In the mid-90s Pekar joined up with Dark Horse and published a bunch of American Splendor comics through them. The most notable of the bunch are Unsung Hero, which tells the story of Vietnam vet Robert McNeill (with art by David Collier), and Music Comics, which, as the title suggests, culls a number of jazz-themed strips Pekar did with Joe Sacco (jazz being Pekar’s other big love of his life). All of the Dark Horse books are pretty good though, and they’re easily available through the publisher’s Web site.
The Quitter, Pekar’s memoir of his youth and early adulthood, had it’s share of detractors when it first came out, but I’m a fan of the book. Pekar writes with insight and pathos about his years as a street fighter and how his fear of success made him constantly give up every opportunity that came his way. Plus, the book features some of artist Dean Haspiel’s best work to date.
Not one to ever rest on his laurels, Pekar kept working right up until the end. One of his last works was The Pekar Project, an ongoing Webcomic hosted by Smith magazine. It’s not all gold, but there are a few gems tucked away in the archive, like Muncie, Indiana.
While it cuts perhaps a little too cute a portrait in the end, the American Splendor movie is probably about as honest and true an adaptation of Pekar and his work as anyone is ever going to get. At the very least, it has the common sense not to try a straightforward biography and mixes its docudrama with interviews from the real Pekar and Brabner. Plus, it’s a good entry point for those who aren’t in the mood to, well, read.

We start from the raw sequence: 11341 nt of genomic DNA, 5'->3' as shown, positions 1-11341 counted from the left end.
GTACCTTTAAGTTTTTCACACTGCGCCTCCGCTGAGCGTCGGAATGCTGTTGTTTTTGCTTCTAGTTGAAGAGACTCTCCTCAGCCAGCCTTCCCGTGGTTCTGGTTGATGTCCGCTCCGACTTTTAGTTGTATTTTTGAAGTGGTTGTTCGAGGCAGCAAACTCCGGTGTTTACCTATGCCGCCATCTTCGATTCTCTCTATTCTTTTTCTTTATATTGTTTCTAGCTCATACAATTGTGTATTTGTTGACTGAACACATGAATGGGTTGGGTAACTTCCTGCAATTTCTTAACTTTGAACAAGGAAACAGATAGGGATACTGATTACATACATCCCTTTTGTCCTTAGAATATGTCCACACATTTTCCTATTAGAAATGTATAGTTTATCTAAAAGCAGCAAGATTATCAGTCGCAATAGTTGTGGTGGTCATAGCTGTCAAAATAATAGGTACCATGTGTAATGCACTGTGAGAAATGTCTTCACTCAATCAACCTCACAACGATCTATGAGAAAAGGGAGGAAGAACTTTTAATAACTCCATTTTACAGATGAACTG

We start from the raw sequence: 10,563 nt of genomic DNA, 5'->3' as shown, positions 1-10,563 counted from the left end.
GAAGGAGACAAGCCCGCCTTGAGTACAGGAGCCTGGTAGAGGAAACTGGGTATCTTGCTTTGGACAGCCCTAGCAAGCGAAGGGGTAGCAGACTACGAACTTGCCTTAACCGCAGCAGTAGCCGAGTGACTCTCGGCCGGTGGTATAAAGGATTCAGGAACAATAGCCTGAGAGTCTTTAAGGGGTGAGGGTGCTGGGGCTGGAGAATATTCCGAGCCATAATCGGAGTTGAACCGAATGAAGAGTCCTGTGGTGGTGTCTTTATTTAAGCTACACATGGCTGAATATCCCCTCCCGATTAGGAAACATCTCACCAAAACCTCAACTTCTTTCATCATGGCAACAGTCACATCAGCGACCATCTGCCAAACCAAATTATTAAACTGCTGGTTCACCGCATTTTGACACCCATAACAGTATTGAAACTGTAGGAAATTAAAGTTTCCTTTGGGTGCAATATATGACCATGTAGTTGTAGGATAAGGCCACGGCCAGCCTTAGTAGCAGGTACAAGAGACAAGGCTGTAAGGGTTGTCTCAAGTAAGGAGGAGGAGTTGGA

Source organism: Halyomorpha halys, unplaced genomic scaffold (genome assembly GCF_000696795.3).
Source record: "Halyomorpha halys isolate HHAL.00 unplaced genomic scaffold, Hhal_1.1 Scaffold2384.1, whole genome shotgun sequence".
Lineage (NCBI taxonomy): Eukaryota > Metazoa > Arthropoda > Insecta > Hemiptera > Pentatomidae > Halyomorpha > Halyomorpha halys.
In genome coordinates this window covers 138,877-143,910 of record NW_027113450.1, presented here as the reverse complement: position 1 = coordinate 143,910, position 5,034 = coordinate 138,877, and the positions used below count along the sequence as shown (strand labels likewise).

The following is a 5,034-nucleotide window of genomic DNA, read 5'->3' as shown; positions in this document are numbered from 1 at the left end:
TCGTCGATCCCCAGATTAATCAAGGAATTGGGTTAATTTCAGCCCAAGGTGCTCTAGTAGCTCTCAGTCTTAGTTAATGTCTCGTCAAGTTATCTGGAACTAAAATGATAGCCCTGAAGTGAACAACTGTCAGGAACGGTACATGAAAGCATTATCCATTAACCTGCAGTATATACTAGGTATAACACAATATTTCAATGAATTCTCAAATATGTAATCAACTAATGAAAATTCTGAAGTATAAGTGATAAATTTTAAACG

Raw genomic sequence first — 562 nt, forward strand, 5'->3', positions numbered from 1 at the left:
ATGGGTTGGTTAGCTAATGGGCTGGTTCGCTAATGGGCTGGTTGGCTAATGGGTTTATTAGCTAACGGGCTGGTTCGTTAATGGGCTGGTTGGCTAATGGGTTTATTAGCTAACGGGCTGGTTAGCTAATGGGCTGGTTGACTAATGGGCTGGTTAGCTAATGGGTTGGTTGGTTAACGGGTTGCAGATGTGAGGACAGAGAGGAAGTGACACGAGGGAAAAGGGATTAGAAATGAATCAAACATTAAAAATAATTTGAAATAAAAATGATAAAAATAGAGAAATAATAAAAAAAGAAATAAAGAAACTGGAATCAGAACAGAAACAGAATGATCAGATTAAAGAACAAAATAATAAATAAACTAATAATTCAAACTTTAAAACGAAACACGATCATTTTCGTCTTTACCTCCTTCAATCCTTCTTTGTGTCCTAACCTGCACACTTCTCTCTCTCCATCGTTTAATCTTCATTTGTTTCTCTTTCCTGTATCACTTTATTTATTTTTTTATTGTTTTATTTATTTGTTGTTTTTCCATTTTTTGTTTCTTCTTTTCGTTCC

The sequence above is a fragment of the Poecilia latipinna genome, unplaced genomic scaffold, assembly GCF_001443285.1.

Tying into the film, Ballentine released American Splendor: Our Movie Year, which is little more than a loose collection of strips about making the film, doing the press junket and just general odd things that happened during the same time period, as well as some biographical sketches done for various magazines. It’s a mixed bag at best, and while there’s some good material here, it’s not one of the stronger collections.
After the success of The Quitter, Pekar did two American Spendor mini-series for Vertigo, collected in paperback as Another Day and Another Dollar. The idea was to pair Pekar up with some unexpected, more genre-based artists in addition to his more traditional collaborators and see what happens. While there are some amazing surprises (who knew Richard Corben could portray Pekar’s milieu so convincingly?) there’s also a lot of “meh” material as well and the end result is another one of those mixed bags.
In addition to writing about his life and milieu, Pekar frequently delved into biography and history, talking about figures and movements that fascinated him. Unfortunately, very few of these non-Splendor books are very good. The Beats and Students for a Democratic Society: A Graphic History in particular are muddled, dull affairs and should be avoided at all costs.